Some took time to warm up to the idea of trying something new and I was, in turn, awed by the courage taken to make that decision to try. A few opened up about their background and the beauty of being able to spend an afternoon in nature while some just watched us with smiles and acknowledgement. A bird photographer sat nearby for a couple hours, checking in on us once in a while. A few times right as he turned to converse, a hummingbird flew in right on que, causing him to miss his shot and bringing chuckles of encouragement. He redefined the word patience for me.
It was a beautiful day spent drawing, painting and chatting at the Nature Park. I felt there was something special about a space created where one can linger, discover, ponder and observe – each taking part in our own way in comprehending the community we have and the nature that surrounds us.
I am delighted to announce that The Interpreter Project is ready to engage with the community!
Throughout June and July, I have a variety of workshops and one-on-one conversations planned where we will slow down and explore the silent wonders of nature and the Nature Park. Each workshop focuses on one sense, experiencing them in a new way and interpreting them through art. The process is inspired by the Newt, taking its limited senses as an alternative way of understanding the environment around us.
The Story Exchange is a way to engage with the public in a personal level. Each conversation will be an inspiration for the upcoming interactive installation, Hidden Stories on August 24.
If you would like to participate in the project in a more casual manner:
Drop by and visit the artist at work. Conversations and feedback regarding the project are welcome. Small activities will be set up for visitors to join in and participate in preparation for Hidden Stories, the installation and the Newt legacy book.
Aug 3, Sept 7 & 14, 2019 from 1:00-3:00pm
Looking forward to meeting everyone!
I been longing to conduct and share the ink making process with the invasive plants found in Richmond Nature Park. Invasive plants are species that grows rapidly and vigorously to the extent that they crowd the native plants, taking up their space and nutrients. An easy way to understand them is thinking of them as weeds. In this case, the species are most likely brought in by birds from nearby cultivated berry farms. These cultivated plants are designed to be strong and takes over the park. As mentioned briefly in blog post 2, the Nature Park has been attempting to re-establish the native vegetation by cutting and removing these invasive species in hopes of giving others time to grow back.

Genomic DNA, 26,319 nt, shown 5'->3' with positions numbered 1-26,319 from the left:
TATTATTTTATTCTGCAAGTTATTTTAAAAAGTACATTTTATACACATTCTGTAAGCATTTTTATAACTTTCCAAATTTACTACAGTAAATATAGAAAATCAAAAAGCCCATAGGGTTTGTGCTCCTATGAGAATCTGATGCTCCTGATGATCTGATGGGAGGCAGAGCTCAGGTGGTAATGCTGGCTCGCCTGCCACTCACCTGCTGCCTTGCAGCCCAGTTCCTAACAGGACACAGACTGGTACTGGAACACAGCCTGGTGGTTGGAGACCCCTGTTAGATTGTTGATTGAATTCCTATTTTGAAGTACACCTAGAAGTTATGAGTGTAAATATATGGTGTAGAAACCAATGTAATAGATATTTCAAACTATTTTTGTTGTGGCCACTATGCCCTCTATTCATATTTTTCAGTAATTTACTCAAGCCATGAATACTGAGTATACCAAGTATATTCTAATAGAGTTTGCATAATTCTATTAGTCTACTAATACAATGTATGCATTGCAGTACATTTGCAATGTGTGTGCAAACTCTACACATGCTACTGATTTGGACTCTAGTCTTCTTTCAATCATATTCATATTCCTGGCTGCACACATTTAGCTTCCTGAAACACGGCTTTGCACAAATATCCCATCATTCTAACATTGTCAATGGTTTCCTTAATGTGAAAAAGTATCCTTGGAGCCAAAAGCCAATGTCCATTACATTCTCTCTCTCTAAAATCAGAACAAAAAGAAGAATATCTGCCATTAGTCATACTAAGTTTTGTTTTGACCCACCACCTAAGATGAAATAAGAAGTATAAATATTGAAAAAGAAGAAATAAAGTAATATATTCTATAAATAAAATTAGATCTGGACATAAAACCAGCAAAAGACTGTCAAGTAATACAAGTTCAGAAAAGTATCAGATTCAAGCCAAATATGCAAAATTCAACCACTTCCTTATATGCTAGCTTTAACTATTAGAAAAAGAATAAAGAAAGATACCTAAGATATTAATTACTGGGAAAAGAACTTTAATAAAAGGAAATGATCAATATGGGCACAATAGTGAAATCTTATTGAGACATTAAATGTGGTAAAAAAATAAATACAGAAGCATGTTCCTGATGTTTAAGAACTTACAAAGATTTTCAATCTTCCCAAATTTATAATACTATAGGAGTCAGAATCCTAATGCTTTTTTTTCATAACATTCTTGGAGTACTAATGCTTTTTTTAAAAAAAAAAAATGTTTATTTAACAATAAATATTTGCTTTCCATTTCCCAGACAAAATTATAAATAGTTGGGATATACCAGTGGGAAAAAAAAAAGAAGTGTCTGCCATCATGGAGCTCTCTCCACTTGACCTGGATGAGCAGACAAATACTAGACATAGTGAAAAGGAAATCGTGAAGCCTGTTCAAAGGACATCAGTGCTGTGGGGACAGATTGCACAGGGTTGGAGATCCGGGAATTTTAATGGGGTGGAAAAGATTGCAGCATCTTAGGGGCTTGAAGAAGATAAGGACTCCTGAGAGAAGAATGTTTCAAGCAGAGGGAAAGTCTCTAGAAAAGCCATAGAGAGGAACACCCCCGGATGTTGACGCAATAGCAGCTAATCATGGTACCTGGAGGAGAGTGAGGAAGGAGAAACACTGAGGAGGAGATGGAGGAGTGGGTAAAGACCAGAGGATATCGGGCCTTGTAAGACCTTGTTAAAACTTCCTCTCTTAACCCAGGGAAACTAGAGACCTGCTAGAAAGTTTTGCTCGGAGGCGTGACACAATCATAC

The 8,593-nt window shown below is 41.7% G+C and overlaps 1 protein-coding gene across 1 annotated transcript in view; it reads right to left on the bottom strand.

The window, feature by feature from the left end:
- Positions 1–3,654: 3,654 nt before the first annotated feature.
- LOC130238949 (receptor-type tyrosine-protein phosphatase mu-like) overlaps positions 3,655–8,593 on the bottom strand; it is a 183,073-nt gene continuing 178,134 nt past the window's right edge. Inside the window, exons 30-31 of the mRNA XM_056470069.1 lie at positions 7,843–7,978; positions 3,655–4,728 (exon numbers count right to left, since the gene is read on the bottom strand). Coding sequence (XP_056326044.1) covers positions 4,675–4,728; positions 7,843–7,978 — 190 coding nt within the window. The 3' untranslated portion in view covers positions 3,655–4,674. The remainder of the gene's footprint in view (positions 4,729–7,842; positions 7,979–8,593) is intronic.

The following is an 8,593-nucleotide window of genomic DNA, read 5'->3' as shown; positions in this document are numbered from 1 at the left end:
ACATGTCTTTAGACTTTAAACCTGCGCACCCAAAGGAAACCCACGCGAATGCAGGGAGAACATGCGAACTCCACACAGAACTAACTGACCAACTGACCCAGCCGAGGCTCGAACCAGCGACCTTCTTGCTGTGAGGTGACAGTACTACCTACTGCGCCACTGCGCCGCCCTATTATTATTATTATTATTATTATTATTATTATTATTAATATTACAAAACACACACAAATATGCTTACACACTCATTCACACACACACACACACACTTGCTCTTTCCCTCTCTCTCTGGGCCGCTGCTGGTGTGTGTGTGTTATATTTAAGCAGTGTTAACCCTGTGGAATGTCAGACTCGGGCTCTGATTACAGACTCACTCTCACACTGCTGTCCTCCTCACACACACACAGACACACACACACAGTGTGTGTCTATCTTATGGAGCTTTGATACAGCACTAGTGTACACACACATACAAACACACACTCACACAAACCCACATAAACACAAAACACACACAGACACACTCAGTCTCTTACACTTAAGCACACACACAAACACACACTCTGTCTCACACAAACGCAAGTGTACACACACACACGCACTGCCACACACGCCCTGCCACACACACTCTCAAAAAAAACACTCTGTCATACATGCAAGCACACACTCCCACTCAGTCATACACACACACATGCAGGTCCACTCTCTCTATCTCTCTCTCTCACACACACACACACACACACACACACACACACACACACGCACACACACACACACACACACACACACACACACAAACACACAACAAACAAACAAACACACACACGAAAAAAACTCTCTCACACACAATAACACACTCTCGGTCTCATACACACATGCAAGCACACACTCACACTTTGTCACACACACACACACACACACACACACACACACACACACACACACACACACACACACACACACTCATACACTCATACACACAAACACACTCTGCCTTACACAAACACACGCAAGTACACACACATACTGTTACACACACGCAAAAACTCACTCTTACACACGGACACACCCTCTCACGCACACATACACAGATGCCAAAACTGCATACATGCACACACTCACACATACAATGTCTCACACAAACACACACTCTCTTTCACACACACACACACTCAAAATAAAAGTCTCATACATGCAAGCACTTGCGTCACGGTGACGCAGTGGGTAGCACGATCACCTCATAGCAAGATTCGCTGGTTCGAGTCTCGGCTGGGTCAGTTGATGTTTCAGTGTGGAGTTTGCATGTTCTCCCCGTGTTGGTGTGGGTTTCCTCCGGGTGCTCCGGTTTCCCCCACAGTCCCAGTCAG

Therefore, these invasive plants are perfect materials to play with and does not harm the park’s biodiversity. The park staff were kind enough to harvest some cultivated blackberry, cultivated blueberry and of course, the common dandelion for me. (A big thank you to them!)
I brought the plants home to shimmer and soak at leisure. They were promptly cut up and heated with vinegar plus a pinch of salt for preservation. To my confusion, after boiling, cooling, and an overnight soak, the liquid created little to no colour pay off. In the past, I worked with hyper-pigmented plants and flowers, guaranteeing a smooth process. This time the plants are more stems and not species known to produce saturated inks. I was considering alternative pigment additives but also adamant in aiming to preserve the true essence of the plant material.
After some more research and chemical brainstorming, I found the magic ingredient that activates low-pigmentated plant materials: sodium carbonate or commonly found in washing soda. It acts as a stain remover which logically makes sense as I am trying to extract the colour from the plants into the surrounding liquid. Its chemical compound is similar to baking soda, creating a beautiful fizz when added to the vinegar base.
I gave it another shimmer and overnight soak to be safe. Followed by extensive straining and filtering, a bit of gum arabic is added for fluidity and a clove for extra preservative; these beautifully rich inks are ready to be used for our upcoming workshops and events. Now on my walks, I do not only marvel at the colours of the vivid flowers but wonder at the possibilities hidden in the barks, the dried twigs, and the overlooked bushes in the corner.
The Nature Park is rapidly changing with the arrival of spring. The snow has completely melted, the branches show signs of green and everything has more of a warm tinge beneath. The Interpreter Project also took on some rapid changes the past month with new directions and re-envisions of older concepts.
A consistent inspiration throughout the process has been the newt. The newt is a creature who does not see nor hear well and is vulnerable to various elements. The Nature Park has three of them in residence; Junior whose picture is shown above, Peewee who turns out to be a salamander and Newton who is retired. Their quiet nature and small stature are a metaphor of the Nature Park; a quiet place full of small, hidden wonders and vulnerable to the developments surrounding it.